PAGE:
Media Catching Up to the Risky Rise of the Good Grade Pill

student taking stimulants to help study

After years of growth in the use and abuse of prescription stimulants by America’s students, major media outlets are finally spreading the word. A thorough article in the New York Times exposed the extent to which America’s youth are relying on prescription stimulants like Ritalin, Adderall, Concerta, and Vyvanse to boost their ability to ace tests, finals and placement exams.

At highly competitive high schools like those where the students are expected to progress on to Ivy League schools, the use of these drugs has gotten even more prevalent. While surveys like the annual Monitoring the Future survey of 8th, 10th and 12th graders states that use of stimulants has declined and is holding steady at that lower level, anecdotal information and interviews with the students in these environments tell different tales. In some high schools and colleges, students, faculty or medical staff estimate use at 25%, 33% or even 40% of the student body.

The culture of American schools seems to have accepted this risky rise of the good grade pill, despite the dangers that accompany it. While little news coverage attests to the addictiveness of this pill and the fact that some students progress on to abuse of other drugs, the New York Times article pulls no such punches. This article comments on some students winding up in rehab and others progressing on to use of stimulants like cocaine or opiates like Percocet. In fact, the risky rise of the good-grade pill is endangering our young people, either by the toxic effects of the drugs themselves, by the possibility of addiction or by the tendency of some of these students to move on to the use of other drugs.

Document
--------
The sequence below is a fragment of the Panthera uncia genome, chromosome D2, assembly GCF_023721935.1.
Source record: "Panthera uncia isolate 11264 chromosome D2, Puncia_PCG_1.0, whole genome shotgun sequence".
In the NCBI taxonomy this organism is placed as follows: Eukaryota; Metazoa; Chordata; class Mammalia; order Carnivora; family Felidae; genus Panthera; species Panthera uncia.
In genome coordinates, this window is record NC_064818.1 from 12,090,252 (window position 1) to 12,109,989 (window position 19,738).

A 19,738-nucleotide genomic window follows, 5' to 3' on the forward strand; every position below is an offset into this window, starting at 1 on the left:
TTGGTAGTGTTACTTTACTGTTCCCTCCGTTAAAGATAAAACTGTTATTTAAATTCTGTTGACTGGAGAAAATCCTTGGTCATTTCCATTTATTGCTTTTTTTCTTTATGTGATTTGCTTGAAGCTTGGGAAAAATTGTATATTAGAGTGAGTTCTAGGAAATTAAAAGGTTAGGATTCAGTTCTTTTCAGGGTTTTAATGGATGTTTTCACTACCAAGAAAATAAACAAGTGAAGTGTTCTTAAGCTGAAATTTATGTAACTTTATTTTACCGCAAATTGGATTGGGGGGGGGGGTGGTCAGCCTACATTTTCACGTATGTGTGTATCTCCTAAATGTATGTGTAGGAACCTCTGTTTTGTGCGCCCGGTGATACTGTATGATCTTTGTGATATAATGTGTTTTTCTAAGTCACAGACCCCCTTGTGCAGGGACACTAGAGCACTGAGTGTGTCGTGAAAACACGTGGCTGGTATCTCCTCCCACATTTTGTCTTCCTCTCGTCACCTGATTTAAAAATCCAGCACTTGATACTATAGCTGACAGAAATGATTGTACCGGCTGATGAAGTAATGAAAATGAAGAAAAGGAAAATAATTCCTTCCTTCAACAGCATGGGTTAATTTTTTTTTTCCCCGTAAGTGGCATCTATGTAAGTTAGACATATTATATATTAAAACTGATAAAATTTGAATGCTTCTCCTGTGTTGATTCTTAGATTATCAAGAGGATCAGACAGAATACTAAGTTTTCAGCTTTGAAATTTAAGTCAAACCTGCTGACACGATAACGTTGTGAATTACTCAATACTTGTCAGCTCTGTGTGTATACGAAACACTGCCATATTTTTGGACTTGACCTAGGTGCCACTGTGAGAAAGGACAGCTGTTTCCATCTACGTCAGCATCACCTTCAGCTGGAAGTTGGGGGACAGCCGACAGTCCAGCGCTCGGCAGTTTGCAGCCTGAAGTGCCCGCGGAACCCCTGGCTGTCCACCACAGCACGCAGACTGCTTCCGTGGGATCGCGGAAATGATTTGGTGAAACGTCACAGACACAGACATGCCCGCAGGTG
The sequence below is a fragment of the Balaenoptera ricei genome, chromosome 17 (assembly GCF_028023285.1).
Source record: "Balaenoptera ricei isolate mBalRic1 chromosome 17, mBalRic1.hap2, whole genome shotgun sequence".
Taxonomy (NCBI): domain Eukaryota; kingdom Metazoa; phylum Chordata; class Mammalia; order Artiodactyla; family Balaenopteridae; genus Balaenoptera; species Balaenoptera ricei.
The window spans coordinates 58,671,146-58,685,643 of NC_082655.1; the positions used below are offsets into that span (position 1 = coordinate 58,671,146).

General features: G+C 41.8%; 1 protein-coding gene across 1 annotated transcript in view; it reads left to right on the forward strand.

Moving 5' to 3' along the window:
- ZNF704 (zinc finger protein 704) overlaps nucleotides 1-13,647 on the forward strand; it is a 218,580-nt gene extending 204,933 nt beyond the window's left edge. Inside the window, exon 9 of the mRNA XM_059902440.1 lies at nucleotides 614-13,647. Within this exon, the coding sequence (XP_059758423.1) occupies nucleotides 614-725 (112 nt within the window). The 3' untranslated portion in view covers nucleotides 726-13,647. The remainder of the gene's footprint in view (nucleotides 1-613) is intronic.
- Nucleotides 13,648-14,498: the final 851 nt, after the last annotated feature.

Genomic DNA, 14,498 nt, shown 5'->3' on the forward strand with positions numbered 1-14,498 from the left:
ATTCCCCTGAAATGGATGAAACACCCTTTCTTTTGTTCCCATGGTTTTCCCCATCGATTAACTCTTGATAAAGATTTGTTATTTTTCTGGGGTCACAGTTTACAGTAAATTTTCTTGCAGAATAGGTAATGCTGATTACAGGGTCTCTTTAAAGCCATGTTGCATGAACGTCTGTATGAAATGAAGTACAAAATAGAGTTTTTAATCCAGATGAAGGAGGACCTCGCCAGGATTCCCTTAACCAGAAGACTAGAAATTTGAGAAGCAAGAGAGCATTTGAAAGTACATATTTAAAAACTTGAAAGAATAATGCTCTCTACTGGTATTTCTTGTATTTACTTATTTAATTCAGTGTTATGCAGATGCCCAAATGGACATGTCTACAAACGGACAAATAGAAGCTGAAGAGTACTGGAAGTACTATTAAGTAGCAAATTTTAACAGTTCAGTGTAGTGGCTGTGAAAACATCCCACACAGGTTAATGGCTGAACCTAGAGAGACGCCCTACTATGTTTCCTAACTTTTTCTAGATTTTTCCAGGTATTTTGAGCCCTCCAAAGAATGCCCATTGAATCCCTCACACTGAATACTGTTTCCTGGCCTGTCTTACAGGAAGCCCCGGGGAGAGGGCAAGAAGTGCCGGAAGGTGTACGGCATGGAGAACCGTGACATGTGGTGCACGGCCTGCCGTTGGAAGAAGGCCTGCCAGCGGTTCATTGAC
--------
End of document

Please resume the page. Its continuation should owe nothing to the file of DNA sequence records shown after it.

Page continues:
Creating A Drug-Free Culture For Youth

Teaching children that it’s wrong to rely on drugs for achievement or mood modification is going to involve getting all the young people currently using drugs off them totally. Some of these people will need rehabilitation in order to stop. Many others will need education that teaches them clearly why drug use is damaging. If they feel compelled to illicitly acquire these drugs or to lie to medical personnel about their reasons for needing them, they will need to get a firm grasp on the rationale behind staying sober. It is likely to take a clear understanding of the value of a drug-free life to shift a student’s viewpoint over to a desire to live life sober.

Meetings May Help Some But Others Will Need More

Around the world, there are tens of thousands of 12 step meetings. It’s possible to find 12 step meetings in almost any small town, at almost any time of the day or night. Some people find that these meetings bring them success, but other people need much more intensive help.

When a person starts being addicted very early or when they spend many years being addicted, they can lose the social skills required to interact with others. They could attend meetings for years without fully addressing both the physical and mental aspects of their addiction. That’s why the Narconon drug and alcohol rehabilitation program does not use such meetings. Every step of the Narconon program is designed to address each aspect of addiction.

Over fifty years, the Narconon program has built up an impressive history of helping the addicted leave the habit and the damage behind. Find out more about this unique program by contacting us today.



Sue Birkenshaw

Sue has worked in the addiction field with the Narconon network for three decades. She has developed and administered drug prevention programs worldwide and worked with numerous drug rehabilitation centers over the years. Sue is also a fine artist and painter, who enjoys traveling the world which continues to provide unlimited inspiration for her work. You can follow Sue on Twitter, or connect with her on LinkedIn.